While the recent congressional hearing targeting John Stumpf, in which Elizabeth Warren suggested he should resign and be criminally charged, was nothing more than a "kangaroo court" meant to refocus public anger on banks, with good reason, the reason why we concluded that nothing would actually change is that ultimately there was no evidence the bank's executive management was aware of the bank's illegal, fraudulent tactics involving the creation of some 2 million fake customer accounts to "sandbag" retail banking fees. That assumption, however, may need revision now that CNN reports that it has heard from former Wells Fargo workers - some of whom were named - around the country, who tried to put a stop to the bank's illegal tactics only to be met with harsh, prompt and severe retaliation by the bank.
"Almost half a dozen workers who spoke with us say they paid dearly for trying to do the right thing: they were fired", CNN says, which if confirmed would promptly make this a criminal case, which implicate virtually every senior management member, as such retaliatory practices would suggest not only awareness of what was happening at the bank, but also an even more dramatic response by management seeking to keep these practices under wraps.
Some of the named witnesses made it very clear that the narrative spun by Stumpf in Senate was a lie:
"I endured harsh bullying ... defamation of character, and eventually being pinned for something I didn't do," said Heather Brock, who was fired earlier this month as a senior business banker at a Wells Fargo branch in Round Rock, Texas.
"They ruined my life," Bill Bado, a former Wells Fargo banker in ...
Submitted by David Stockman via Contra Corner blog,
We are speaking, of course, of the Fed's decision to punt yet again, and for a reason that is not mysterious at all. To wit, our financial rulers are petrified of a stock market hissy fit, and will go to any length of dissimulation and double-talk to avoid triggering a crash of the very bubbles their policies have inflated.
So now the money market rate will be pinned to the zero bound for 96 months running—-through at least December. Indeed, hell itself could freeze over before these cowardly fools would raise rates at their next meeting a week before the elections—-and most especially not when the Donald is remonstrating loudly and correctly that the whole thing is rigged.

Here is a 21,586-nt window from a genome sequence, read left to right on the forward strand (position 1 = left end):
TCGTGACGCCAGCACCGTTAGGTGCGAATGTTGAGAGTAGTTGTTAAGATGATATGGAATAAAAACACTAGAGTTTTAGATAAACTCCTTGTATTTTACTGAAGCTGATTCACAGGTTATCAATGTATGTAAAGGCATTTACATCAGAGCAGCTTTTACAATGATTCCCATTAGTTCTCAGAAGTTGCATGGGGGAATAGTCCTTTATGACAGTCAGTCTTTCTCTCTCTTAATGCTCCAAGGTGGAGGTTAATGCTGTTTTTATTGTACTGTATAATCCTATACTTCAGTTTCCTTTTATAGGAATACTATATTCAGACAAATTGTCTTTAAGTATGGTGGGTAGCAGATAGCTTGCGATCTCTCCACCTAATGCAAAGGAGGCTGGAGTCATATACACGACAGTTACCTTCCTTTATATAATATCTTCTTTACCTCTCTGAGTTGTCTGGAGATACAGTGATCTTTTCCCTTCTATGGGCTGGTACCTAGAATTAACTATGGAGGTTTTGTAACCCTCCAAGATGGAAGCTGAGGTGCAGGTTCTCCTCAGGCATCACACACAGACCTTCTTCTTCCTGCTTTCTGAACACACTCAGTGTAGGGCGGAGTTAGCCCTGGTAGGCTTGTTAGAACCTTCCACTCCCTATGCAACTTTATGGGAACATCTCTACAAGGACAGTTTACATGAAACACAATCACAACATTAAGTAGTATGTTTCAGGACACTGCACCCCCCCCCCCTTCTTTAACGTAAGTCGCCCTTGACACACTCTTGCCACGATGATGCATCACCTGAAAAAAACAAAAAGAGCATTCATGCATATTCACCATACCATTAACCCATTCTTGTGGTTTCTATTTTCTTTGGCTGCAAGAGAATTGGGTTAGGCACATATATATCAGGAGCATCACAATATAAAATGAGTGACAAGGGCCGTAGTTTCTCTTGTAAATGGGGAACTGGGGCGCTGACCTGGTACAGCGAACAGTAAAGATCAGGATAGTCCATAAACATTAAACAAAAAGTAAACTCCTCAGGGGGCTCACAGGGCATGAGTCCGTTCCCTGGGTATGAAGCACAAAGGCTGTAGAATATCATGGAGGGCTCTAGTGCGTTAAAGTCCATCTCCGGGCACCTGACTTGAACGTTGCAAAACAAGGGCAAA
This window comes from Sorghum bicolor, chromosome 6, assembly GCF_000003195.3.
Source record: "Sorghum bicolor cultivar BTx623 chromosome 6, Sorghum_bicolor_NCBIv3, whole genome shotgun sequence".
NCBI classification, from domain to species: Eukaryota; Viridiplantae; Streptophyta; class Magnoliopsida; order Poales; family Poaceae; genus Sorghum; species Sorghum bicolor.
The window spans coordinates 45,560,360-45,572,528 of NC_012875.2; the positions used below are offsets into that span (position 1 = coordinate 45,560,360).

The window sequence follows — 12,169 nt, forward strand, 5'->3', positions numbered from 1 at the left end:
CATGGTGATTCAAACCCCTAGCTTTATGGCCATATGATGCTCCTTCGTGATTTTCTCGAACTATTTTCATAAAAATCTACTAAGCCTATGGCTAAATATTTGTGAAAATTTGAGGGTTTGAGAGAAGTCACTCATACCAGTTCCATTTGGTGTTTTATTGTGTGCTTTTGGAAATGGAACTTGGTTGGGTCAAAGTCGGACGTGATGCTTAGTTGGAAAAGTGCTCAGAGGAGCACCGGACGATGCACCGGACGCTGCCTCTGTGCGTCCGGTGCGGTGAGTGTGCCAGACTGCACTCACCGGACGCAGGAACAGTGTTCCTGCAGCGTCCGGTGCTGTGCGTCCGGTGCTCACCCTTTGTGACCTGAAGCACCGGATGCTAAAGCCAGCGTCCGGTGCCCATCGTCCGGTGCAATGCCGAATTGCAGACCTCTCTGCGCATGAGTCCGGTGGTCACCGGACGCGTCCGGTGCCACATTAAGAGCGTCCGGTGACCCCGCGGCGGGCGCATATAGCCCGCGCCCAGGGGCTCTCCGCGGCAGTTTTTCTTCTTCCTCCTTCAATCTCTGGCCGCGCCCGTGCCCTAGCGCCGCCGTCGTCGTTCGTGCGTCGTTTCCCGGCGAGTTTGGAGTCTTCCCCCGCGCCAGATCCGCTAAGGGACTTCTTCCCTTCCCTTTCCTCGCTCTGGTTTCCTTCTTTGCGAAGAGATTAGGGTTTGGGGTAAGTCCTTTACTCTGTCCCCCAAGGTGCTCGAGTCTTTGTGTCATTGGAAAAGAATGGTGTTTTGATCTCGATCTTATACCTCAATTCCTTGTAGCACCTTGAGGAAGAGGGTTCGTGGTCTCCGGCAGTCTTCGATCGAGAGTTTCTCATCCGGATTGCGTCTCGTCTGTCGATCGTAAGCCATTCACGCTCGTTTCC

Not that any more evidence was needed, but today's decision surely proves that our financial rulers have wandered so deep into their monetary puzzle palace that they have now lost touch with every vestige of the real world. That's because there is not a shred of evidence that more free money for the Wall Street gamblers will do anything except further inflate financial asset values that are already tottering in the nosebleed section of history.
So the entirety of what they are doing is simply paving the way for an even bigger crash. Yet to hear Janet Yellen tell it, they decided to keep their Big Fat Thumb on money market rates because "there is still slack coming out of the labor market" and because the Fed is still "undershooting our inflation goals".
But so what!
There is not a single thing the Fed can do about either of these macro ...
Deutsche Bank is going to need some money, and it's going to need some quite soon. The next two or three articles that I write will focus on why there is such a need. In a concerted effort to reduce or potentially eliminated the risk of taxpayer-funded bail-outs of European banks, the EU implemented a new "bail-in" regime beginning on January 1, 2016. As such, rules which require banks and certain systemically significant market participants in EU member states will have to write-down, cancel, convert into equity or otherwise modify certain unsecured liabilities if such steps are required to recapitalize the institution. What is the most bountiful unsecured liabilities of a bank?
More than 50% of the total derivative contracts are going to be matured within 1 year and more than 80% within 5 years. So, in the current sluggish economic environment it is quite possible that Deutsche Bank will experience some losses in their derivative exposure as most of their counterparties having higher degree of exposure are in Europe and The USA. And this will impact the financial conditions of their counterparties also.